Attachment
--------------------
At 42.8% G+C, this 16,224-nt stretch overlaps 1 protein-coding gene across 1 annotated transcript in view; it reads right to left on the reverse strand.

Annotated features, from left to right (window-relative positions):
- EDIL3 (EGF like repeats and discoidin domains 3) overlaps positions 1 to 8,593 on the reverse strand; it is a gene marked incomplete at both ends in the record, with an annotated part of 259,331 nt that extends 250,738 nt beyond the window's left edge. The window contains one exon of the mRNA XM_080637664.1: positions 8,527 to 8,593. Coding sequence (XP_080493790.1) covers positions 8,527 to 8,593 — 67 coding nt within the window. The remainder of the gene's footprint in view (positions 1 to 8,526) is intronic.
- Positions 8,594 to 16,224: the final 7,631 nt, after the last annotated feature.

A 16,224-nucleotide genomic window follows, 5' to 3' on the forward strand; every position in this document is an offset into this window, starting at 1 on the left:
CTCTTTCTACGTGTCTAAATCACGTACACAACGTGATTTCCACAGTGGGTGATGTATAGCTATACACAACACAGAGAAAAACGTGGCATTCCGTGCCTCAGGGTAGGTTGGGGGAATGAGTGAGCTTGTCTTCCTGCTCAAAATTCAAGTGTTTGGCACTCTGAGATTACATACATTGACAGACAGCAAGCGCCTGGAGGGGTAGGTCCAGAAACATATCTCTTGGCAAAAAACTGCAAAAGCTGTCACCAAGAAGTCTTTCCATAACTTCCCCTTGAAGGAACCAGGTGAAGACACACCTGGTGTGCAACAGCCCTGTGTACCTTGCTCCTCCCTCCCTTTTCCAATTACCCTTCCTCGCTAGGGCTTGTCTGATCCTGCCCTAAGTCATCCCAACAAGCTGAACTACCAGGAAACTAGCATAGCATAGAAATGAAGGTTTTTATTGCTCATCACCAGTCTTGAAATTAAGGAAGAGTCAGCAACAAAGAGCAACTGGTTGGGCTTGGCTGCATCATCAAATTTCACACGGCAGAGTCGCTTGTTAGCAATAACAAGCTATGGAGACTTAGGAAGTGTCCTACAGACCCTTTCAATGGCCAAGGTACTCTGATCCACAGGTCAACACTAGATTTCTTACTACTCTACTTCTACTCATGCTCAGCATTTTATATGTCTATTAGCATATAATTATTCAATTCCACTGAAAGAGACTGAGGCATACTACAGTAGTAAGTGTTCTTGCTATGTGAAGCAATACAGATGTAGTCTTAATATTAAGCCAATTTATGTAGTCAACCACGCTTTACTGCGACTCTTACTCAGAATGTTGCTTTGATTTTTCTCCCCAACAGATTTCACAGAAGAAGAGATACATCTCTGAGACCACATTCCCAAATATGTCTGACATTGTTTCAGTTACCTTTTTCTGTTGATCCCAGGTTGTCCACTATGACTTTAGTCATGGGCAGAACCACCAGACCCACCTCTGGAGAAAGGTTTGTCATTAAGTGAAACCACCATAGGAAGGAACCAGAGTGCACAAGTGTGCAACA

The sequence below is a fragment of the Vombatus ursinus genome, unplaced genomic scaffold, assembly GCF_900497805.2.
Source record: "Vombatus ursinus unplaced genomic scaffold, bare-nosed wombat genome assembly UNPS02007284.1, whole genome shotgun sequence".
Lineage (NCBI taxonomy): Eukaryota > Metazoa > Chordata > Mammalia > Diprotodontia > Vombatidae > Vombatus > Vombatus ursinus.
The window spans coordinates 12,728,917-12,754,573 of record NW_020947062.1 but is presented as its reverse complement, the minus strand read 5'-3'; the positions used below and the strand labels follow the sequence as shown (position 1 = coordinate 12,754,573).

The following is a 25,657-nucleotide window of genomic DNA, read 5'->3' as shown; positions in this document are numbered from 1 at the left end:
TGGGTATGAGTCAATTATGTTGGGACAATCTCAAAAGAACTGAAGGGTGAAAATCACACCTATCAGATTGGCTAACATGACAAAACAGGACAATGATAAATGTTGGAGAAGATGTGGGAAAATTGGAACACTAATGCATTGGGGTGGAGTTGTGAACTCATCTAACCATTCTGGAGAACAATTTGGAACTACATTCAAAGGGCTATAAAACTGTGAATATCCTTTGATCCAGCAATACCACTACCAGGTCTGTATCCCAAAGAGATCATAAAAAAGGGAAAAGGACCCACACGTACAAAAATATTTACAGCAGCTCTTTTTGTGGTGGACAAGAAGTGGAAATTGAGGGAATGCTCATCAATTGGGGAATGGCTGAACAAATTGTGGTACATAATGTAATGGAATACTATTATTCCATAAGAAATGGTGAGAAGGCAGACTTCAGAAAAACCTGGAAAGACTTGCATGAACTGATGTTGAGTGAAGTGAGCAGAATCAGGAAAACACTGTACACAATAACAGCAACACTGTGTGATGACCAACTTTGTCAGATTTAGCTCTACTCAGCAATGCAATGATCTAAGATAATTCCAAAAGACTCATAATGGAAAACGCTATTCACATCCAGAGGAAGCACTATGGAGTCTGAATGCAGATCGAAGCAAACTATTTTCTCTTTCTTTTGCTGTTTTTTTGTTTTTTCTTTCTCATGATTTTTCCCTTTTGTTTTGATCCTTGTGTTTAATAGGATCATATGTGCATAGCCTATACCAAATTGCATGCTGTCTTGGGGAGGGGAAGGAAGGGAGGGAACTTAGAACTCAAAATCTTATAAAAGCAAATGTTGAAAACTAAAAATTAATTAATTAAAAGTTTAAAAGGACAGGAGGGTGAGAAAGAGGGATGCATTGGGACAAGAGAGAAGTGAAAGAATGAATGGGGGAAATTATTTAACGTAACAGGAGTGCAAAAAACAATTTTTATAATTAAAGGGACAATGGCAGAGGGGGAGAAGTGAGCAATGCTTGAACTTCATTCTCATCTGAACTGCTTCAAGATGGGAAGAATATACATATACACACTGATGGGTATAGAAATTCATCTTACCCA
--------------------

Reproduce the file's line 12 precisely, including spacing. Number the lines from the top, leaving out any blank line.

TGGGTATGAGTCAATTATGTTGGGACAATCTCAAAAGAACTGAAGGGTGAAAATCACACCTATCAGATTGGCTAACATGACAAAACAGGACAATGATAAATGTTGGAGAAGATGTGGGAAAATTGGAACACTAATGCATTGGGGTGGAGTTGTGAACTCATCTAACCATTCTGGAGAACAATTTGGAACTACATTCAAAGGGCTATAAAACTGTGAATATCCTTTGATCCAGCAATACCACTACCAGGTCTGTATCCCAAAGAGATCATAAAAAAGGGAAAAGGACCCACACGTACAAAAATATTTACAGCAGCTCTTTTTGTGGTGGACAAGAAGTGGAAATTGAGGGAATGCTCATCAATTGGGGAATGGCTGAACAAATTGTGGTACATAATGTAATGGAATACTATTATTCCATAAGAAATGGTGAGAAGGCAGACTTCAGAAAAACCTGGAAAGACTTGCATGAACTGATGTTGAGTGAAGTGAGCAGAATCAGGAAAACACTGTACACAATAACAGCAACACTGTGTGATGACCAACTTTGTCAGATTTAGCTCTACTCAGCAATGCAATGATCTAAGATAATTCCAAAAGACTCATAATGGAAAACGCTATTCACATCCAGAGGAAGCACTATGGAGTCTGAATGCAGATCGAAGCAAACTATTTTCTCTTTCTTTTGCTGTTTTTTTGTTTTTTCTTTCTCATGATTTTTCCCTTTTGTTTTGATCCTTGTGTTTAATAGGATCATATGTGCATAGCCTATACCAAATTGCATGCTGTCTTGGGGAGGGGAAGGAAGGGAGGGAACTTAGAACTCAAAATCTTATAAAAGCAAATGTTGAAAACTAAAAATTAATTAATTAAAAGTTTAAAAGGACAGGAGGGTGAGAAAGAGGGATGCATTGGGACAAGAGAGAAGTGAAAGAATGAATGGGGGAAATTATTTAACGTAACAGGAGTGCAAAAAACAATTTTTATAATTAAAGGGACAATGGCAGAGGGGGAGAAGTGAGCAATGCTTGAACTTCATTCTCATCTGAACTGCTTCAAGATGGGAAGAATATACATATACACACTGATGGGTATAGAAATTCATCTTACCCA